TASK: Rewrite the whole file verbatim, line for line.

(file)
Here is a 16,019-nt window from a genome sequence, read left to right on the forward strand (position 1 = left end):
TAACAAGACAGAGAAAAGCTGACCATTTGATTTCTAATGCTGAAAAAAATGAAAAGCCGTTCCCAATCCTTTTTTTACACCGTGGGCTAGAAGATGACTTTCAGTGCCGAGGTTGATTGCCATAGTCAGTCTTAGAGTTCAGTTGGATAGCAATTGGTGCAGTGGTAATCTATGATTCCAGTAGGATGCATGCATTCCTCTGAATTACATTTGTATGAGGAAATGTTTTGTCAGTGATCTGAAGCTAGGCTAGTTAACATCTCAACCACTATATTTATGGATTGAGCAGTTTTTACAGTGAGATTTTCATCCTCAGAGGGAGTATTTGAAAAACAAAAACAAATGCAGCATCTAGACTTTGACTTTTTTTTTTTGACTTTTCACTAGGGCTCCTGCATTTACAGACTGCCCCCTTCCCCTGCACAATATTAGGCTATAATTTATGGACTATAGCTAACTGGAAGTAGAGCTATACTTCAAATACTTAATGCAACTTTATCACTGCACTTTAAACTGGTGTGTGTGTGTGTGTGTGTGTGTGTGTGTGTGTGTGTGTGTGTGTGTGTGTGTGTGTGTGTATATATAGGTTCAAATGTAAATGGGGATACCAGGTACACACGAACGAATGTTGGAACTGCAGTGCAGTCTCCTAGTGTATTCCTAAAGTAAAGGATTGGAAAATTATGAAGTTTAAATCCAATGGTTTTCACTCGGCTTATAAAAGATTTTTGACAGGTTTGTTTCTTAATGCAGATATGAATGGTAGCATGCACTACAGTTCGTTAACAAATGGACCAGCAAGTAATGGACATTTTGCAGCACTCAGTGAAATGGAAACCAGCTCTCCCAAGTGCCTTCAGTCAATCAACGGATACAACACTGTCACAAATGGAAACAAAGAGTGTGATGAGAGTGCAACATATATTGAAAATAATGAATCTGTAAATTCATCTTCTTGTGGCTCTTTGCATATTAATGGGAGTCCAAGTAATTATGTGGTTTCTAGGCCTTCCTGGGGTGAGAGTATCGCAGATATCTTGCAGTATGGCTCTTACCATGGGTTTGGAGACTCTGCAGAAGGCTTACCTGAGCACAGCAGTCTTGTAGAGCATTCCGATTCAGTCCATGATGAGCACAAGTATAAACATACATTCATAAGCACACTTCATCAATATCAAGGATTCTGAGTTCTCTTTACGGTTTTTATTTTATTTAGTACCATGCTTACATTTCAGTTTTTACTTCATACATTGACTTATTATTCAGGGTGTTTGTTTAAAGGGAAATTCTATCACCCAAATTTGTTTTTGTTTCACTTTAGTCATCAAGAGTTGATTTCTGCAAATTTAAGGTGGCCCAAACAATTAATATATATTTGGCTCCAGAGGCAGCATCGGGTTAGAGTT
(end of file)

Here is a 16,019-nt window from a genome sequence, read left to right on the forward strand (position 1 = left end):
TAACAAGACAGAGAAAAGCTGACCATTTGATTTCTAATGCTGAAAAAAATGAAAAGCCGTTCCCAATCCTTTTTTTACACCGTGGGCTAGAAGATGACTTTCAGTGCCGAGGTTGATTGCCATAGTCAGTCTTAGAGTTCAGTTGGATAGCAATTGGTGCAGTGGTAATCTATGATTCCAGTAGGATGCATGCATTCCTCTGAATTACATTTGTATGAGGAAATGTTTTGTCAGTGATCTGAAGCTAGGCTAGTTAACATCTCAACCACTATATTTATGGATTGAGCAGTTTTTACAGTGAGATTTTCATCCTCAGAGGGAGTATTTGAAAAACAAAAACAAATGCAGCATCTAGACTTTGACTTTTTTTTTTTGACTTTTCACTAGGGCTCCTGCATTTACAGACTGCCCCCTTCCCCTGCACAATATTAGGCTATAATTTATGGACTATAGCTAACTGGAAGTAGAGCTATACTTCAAATACTTAATGCAACTTTATCACTGCACTTTAAACTGGTGTGTGTGTGTGTGTGTGTGTGTGTGTGTGTGTGTGTGTGTGTGTGTGTGTGTGTGTGTGTATATATAGGTTCAAATGTAAATGGGGATACCAGGTACACACGAACGAATGTTGGAACTGCAGTGCAGTCTCCTAGTGTATTCCTAAAGTAAAGGATTGGAAAATTATGAAGTTTAAATCCAATGGTTTTCACTCGGCTTATAAAAGATTTTTGACAGGTTTGTTTCTTAATGCAGATATGAATGGTAGCATGCACTACAGTTCGTTAACAAATGGACCAGCAAGTAATGGACATTTTGCAGCACTCAGTGAAATGGAAACCAGCTCTCCCAAGTGCCTTCAGTCAATCAACGGATACAACACTGTCACAAATGGAAACAAAGAGTGTGATGAGAGTGCAACATATATTGAAAATAATGAATCTGTAAATTCATCTTCTTGTGGCTCTTTGCATATTAATGGGAGTCCAAGTAATTATGTGGTTTCTAGGCCTTCCTGGGGTGAGAGTATCGCAGATATCTTGCAGTATGGCTCTTACCATGGGTTTGGAGACTCTGCAGAAGGCTTACCTGAGCACAGCAGTCTTGTAGAGCATTCCGATTCAGTCCATGATGAGCACAAGTATAAACATACATTCATAAGCACACTTCATCAATATCAAGGATTCTGAGTTCTCTTTACGGTTTTTATTTTATTTAGTACCATGCTTACATTTCAGTTTTTACTTCATACATTGACTTATTATTCAGGGTGTTTGTTTAAAGGGAAATTCTATCACCCAAATTTGTTTTTGTTTCACTTTAGTCATCAAGAGTTGATTTCTGCAAATTTAAGGTGGCCCAAACAATTAATATATATTTGGCTCCAGAGGCAGCATCGGGTTAGAGTT